Snow covers the Downs. From the town comes the agitated clamour of traffic and, somewhere, the eagerness of a chainsaw. The layer of snow is fresh, renewed by flakes heavier out here on London’s periphery. Beneath my feet the seeds of field scabious, knapweed, yellow rattle and marjoram wait for the thaw, warm in the soil. Just as winter’s onslaught can’t be held off, nor can spring and summer wildflowers be maligned for long. The small pockets of woodland lack the crunch of the open Downs. The snow has melted quickly, the ivy bright in the tree-dark, a young oak drips loudly, the sound heard out in the snowscape. Winter’s renaissance will be short lived.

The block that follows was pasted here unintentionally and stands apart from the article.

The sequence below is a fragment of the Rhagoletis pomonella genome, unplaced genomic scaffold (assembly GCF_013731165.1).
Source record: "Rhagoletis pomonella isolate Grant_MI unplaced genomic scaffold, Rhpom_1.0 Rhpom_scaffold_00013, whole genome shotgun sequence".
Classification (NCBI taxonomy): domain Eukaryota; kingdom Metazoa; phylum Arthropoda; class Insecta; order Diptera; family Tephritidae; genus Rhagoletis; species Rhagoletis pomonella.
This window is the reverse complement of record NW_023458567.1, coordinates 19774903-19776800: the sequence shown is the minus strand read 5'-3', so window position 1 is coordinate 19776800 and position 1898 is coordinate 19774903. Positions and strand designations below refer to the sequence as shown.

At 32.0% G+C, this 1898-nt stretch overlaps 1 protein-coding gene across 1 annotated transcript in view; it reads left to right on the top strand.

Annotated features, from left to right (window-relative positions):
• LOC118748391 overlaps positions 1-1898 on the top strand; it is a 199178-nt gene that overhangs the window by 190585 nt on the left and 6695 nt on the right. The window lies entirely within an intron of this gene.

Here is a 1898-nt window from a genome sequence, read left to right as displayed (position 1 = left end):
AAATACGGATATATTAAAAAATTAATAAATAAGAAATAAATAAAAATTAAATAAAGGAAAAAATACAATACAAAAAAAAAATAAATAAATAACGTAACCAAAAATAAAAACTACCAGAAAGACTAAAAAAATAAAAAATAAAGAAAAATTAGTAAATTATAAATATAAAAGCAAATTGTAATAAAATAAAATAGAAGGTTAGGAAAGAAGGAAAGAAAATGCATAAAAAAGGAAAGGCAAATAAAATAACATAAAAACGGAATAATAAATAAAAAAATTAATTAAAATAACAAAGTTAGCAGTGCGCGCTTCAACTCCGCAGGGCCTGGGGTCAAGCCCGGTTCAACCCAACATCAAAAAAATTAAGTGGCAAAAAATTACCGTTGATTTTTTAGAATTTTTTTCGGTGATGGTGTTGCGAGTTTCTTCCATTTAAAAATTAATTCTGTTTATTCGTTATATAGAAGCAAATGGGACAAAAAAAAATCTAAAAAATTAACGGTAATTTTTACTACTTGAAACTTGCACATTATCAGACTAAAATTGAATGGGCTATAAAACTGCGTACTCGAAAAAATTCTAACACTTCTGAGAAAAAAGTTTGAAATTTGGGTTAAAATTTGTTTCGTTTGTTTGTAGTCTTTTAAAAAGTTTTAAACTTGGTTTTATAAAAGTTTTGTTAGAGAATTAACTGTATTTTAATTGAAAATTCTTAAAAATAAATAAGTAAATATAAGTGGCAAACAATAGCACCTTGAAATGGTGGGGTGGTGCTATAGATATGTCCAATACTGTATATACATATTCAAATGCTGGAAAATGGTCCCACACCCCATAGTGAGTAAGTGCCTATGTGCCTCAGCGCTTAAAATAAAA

A flock of some forty jackdaws whip around in the white sky. They have seen Farthing Downs at its brightest, remaining here to make something of it, even under snow. Their image is otherworldly, as if the past is being ripped out and unleashed, helpless, across the sky. A car passes in the lane blaring tunes. Stopping, the driver steps out – at first I think to accost me and perhaps the camera. Kneeling down he photographs his car with his phone, front and behind. Two magpies are flushed into the air. He steps in and rolls away. The snow melts and flows in a stream down the chalky hollow of the woodland descending to Happy Valley, heavy droplets falling from gleaming hazel coppices and blackened hawthorn. The world is working.
© Daniel James Greenwood 2013